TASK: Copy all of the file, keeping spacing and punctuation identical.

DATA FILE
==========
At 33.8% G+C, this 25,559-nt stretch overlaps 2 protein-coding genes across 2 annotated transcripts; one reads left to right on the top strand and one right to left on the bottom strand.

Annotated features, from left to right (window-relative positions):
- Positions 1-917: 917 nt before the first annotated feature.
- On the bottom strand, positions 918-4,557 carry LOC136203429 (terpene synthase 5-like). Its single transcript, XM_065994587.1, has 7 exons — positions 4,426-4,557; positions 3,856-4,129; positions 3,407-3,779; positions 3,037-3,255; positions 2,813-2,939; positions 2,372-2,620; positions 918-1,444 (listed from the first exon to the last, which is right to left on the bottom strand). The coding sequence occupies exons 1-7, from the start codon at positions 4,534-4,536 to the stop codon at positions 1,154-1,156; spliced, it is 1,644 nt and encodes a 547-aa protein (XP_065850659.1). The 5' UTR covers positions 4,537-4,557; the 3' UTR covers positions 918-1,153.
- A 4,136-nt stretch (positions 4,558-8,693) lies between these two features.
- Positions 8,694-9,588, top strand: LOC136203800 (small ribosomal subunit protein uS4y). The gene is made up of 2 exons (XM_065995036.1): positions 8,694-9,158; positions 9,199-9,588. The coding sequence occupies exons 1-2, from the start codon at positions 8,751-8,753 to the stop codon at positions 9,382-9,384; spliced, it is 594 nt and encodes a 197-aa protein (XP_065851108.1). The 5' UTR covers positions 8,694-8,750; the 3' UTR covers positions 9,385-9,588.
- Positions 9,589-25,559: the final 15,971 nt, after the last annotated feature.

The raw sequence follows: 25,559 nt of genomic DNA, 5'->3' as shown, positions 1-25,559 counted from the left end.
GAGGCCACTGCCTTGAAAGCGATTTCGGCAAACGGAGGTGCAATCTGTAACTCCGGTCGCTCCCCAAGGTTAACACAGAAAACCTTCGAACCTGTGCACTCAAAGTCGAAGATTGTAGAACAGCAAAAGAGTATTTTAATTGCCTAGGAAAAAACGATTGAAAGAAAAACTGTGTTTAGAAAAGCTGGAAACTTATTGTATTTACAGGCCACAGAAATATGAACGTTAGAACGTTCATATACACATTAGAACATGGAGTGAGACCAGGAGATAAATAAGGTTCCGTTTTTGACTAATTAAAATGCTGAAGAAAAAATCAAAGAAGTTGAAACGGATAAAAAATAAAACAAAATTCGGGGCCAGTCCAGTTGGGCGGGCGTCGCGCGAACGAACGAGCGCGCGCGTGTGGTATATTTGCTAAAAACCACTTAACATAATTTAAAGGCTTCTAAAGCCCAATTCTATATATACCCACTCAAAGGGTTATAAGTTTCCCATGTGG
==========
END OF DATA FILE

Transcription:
At 33.8% G+C, this 25,559-nt stretch overlaps 2 protein-coding genes across 2 annotated transcripts; one reads left to right on the top strand and one right to left on the bottom strand.

Annotated features, from left to right (window-relative positions):
- Positions 1-917: 917 nt before the first annotated feature.
- On the bottom strand, positions 918-4,557 carry LOC136203429 (terpene synthase 5-like). Its single transcript, XM_065994587.1, has 7 exons — positions 4,426-4,557; positions 3,856-4,129; positions 3,407-3,779; positions 3,037-3,255; positions 2,813-2,939; positions 2,372-2,620; positions 918-1,444 (listed from the first exon to the last, which is right to left on the bottom strand). The coding sequence occupies exons 1-7, from the start codon at positions 4,534-4,536 to the stop codon at positions 1,154-1,156; spliced, it is 1,644 nt and encodes a 547-aa protein (XP_065850659.1). The 5' UTR covers positions 4,537-4,557; the 3' UTR covers positions 918-1,153.
- A 4,136-nt stretch (positions 4,558-8,693) lies between these two features.
- Positions 8,694-9,588, top strand: LOC136203800 (small ribosomal subunit protein uS4y). The gene is made up of 2 exons (XM_065995036.1): positions 8,694-9,158; positions 9,199-9,588. The coding sequence occupies exons 1-2, from the start codon at positions 8,751-8,753 to the stop codon at positions 9,382-9,384; spliced, it is 594 nt and encodes a 197-aa protein (XP_065851108.1). The 5' UTR covers positions 8,694-8,750; the 3' UTR covers positions 9,385-9,588.
- Positions 9,589-25,559: the final 15,971 nt, after the last annotated feature.

The raw sequence follows: 25,559 nt of genomic DNA, 5'->3' as shown, positions 1-25,559 counted from the left end.
GAGGCCACTGCCTTGAAAGCGATTTCGGCAAACGGAGGTGCAATCTGTAACTCCGGTCGCTCCCCAAGGTTAACACAGAAAACCTTCGAACCTGTGCACTCAAAGTCGAAGATTGTAGAACAGCAAAAGAGTATTTTAATTGCCTAGGAAAAAACGATTGAAAGAAAAACTGTGTTTAGAAAAGCTGGAAACTTATTGTATTTACAGGCCACAGAAATATGAACGTTAGAACGTTCATATACACATTAGAACATGGAGTGAGACCAGGAGATAAATAAGGTTCCGTTTTTGACTAATTAAAATGCTGAAGAAAAAATCAAAGAAGTTGAAACGGATAAAAAATAAAACAAAATTCGGGGCCAGTCCAGTTGGGCGGGCGTCGCGCGAACGAACGAGCGCGCGCGTGTGGTATATTTGCTAAAAACCACTTAACATAATTTAAAGGCTTCTAAAGCCCAATTCTATATATACCCACTCAAAGGGTTATAAGTTTCCCATGTGG